Charis and Auburn Avenue Research Library welcome Joy James and Da'Shaun Harrison in conversation with Jalessah Jackson for a book launch and signing in celebration of In Pursuit of Revolutionary Love: Precarity, Power, Communities. "Joy James’s Revolutionary Love is umph-degree love; or love beyond measure. It is anything love. It is love without reckoning. It is love that dares all things, beyond which others may find the spirit-force to survive; to live to fight another day. Such love is also fighting itself, for the sake of ensuring that others may live." --Mumia Abu-Jamal This event is co-hosted by Access Reproductive Care-Southeast. ARC-Southeast is a reproductive justice organization based in Atlanta, Georgia that funds abortion and builds power in the region.
This event takes place at the Auburn Avenue Research Library (101 Auburn Ave NE, Atlanta, GA 30303) and is free and open to the public. No ticket or reservation is required to attend. Books will be available for purchase from Charis Books and More. Masks are encouraged but not required. The event will be simulcast on the Auburn Ave Facebook page (https://www.facebook.com/AuburnAvenueResearchLibrary/) for community members who do not wish to attend live.
Violence is arrayed against me because I'm Black, or female, or queer, or undocumented. There is no rescue team coming for us. With that knowledge, we need a different operational base to recreate the world. It is not going to be a celebrity savior. Never was, never will be. If you're in a religious tradition that is millennia-old, consider how the last savior went out. It was always going to be bloody. It was always going to be traumatic. But there's a beauty to facing the reality of our lives. Not our lives as they're broken apart, written about and then sold back to us in academic or celebrity discourse. But our lives as we understand them. The most important thing is showing up. Showing up and learning how to live by and with others, learning how to reinvent ourselves in this increasing wasteland. That's the good life.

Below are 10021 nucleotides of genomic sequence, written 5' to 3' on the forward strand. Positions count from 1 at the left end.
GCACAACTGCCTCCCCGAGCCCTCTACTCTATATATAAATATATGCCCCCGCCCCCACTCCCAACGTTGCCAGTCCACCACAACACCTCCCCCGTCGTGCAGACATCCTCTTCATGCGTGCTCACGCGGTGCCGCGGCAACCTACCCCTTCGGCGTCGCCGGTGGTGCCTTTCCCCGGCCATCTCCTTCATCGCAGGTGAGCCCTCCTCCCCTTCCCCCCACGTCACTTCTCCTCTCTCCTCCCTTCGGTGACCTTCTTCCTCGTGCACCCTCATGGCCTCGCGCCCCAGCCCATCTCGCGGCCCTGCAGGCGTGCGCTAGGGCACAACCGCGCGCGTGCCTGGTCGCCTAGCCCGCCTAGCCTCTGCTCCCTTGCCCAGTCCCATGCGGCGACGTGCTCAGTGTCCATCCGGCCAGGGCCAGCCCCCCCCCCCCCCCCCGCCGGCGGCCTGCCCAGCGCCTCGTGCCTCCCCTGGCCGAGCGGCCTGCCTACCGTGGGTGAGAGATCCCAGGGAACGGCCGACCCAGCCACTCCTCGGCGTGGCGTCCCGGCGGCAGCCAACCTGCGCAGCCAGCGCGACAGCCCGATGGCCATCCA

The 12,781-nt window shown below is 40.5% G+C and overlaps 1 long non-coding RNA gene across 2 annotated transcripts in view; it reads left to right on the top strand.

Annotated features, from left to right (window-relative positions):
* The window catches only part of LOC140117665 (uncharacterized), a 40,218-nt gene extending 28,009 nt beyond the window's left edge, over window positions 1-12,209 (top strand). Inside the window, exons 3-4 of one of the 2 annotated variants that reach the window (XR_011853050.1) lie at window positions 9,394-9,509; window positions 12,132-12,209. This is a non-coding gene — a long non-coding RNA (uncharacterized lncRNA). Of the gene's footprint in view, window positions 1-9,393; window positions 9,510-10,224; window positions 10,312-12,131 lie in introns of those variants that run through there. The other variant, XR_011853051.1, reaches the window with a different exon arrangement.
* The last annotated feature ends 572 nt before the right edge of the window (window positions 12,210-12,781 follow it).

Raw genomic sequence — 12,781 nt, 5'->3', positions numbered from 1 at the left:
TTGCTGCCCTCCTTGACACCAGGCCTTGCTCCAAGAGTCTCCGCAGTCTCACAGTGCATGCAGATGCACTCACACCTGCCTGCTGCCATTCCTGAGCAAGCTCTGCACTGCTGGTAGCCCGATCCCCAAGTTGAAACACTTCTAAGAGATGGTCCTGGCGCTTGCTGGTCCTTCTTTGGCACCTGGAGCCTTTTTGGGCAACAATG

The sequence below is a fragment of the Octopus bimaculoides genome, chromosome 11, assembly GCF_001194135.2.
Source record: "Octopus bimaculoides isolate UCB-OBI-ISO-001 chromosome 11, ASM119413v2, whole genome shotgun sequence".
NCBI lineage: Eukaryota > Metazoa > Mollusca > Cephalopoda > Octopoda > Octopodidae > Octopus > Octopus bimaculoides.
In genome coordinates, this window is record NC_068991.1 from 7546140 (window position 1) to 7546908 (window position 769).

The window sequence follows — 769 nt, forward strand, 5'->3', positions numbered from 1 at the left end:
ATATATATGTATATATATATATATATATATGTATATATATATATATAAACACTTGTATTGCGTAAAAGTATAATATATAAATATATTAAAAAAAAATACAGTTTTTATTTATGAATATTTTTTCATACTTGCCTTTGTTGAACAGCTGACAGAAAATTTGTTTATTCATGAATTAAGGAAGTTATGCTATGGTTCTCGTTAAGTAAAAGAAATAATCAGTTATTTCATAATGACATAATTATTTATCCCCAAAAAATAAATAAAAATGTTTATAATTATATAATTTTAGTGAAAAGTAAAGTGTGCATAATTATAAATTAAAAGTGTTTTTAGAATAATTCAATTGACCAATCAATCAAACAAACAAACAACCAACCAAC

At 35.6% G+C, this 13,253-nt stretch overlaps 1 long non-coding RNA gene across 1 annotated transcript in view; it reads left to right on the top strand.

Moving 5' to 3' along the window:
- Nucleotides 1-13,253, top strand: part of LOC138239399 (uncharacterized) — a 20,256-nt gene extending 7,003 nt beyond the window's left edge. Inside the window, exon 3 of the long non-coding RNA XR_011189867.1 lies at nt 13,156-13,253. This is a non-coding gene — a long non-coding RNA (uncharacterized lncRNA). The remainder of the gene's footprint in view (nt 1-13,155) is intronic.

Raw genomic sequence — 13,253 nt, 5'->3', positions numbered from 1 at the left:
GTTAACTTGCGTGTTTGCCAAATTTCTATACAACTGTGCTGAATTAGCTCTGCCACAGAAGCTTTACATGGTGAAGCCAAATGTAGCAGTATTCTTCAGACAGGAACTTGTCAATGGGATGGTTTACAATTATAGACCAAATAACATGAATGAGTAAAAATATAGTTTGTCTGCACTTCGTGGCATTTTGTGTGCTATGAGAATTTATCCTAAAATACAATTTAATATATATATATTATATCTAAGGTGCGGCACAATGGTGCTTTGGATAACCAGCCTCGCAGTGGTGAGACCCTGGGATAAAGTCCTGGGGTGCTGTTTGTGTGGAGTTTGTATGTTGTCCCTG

Joy James is Ebenezer Fitch Professor of Humanities at Williams College. She is the author of Resisting State Violence; Shadowboxing: Representations of Black Feminist Politics, Transcending the Talented Tenth and Seeking the Beloved Community. James has published numerous articles on: political theory, police, prison and slavery abolition; radicalizing feminisms; diasporic anti-black racism; and US politics; and writes on the Captive Maternal through the lens of "The Womb of Western Theory." Creator of the digital Harriet Tubman Literary Circle at UT Austin https://repositories.lib.utexas.edu/handle/2152/7828, James is editor of The New Abolitionists: (Neo)Slave Narratives and Contemporary Prison Writings; Imprisoned Intellectuals;Warfare in the American Homeland; The Angela Y. Davis Reader; and co-editor of the Black Feminist Reader. James's most recent books include: In Pursuit of Revolutionary Love and New Bones Abolition: Captive Maternal Agency and the Afterlife of Erica Garner.
Da’Shaun Harrison is a Black trans theorist and storyteller in Atlanta, GA. Harrison has risen to national acclaim with the release of their debut title, Belly of the Beast: The Politics of Anti-Fatness as Anti-Blackness—published in August 2021. Belly of the Beast won the 2022 Lambda Literary Award for Transgender Nonfiction, and since then, Harrison has been the recipient of ProjectHEAL’s “Inspire Award” and was listed as a Forbes 30 under 30 (Media) honoree. Harrison lectures on Blackness, fatness, gender, and their intersections. Harrison currently serves as Editor-at-Large at Scalawag Magazine and is the co-host of the podcast “Unsolicited: Fatties Talk Back.” Between the years 2019 and 2021, Harrison served as Associate Editor — and later as Managing Editor — of Wear Your Voice Magazine.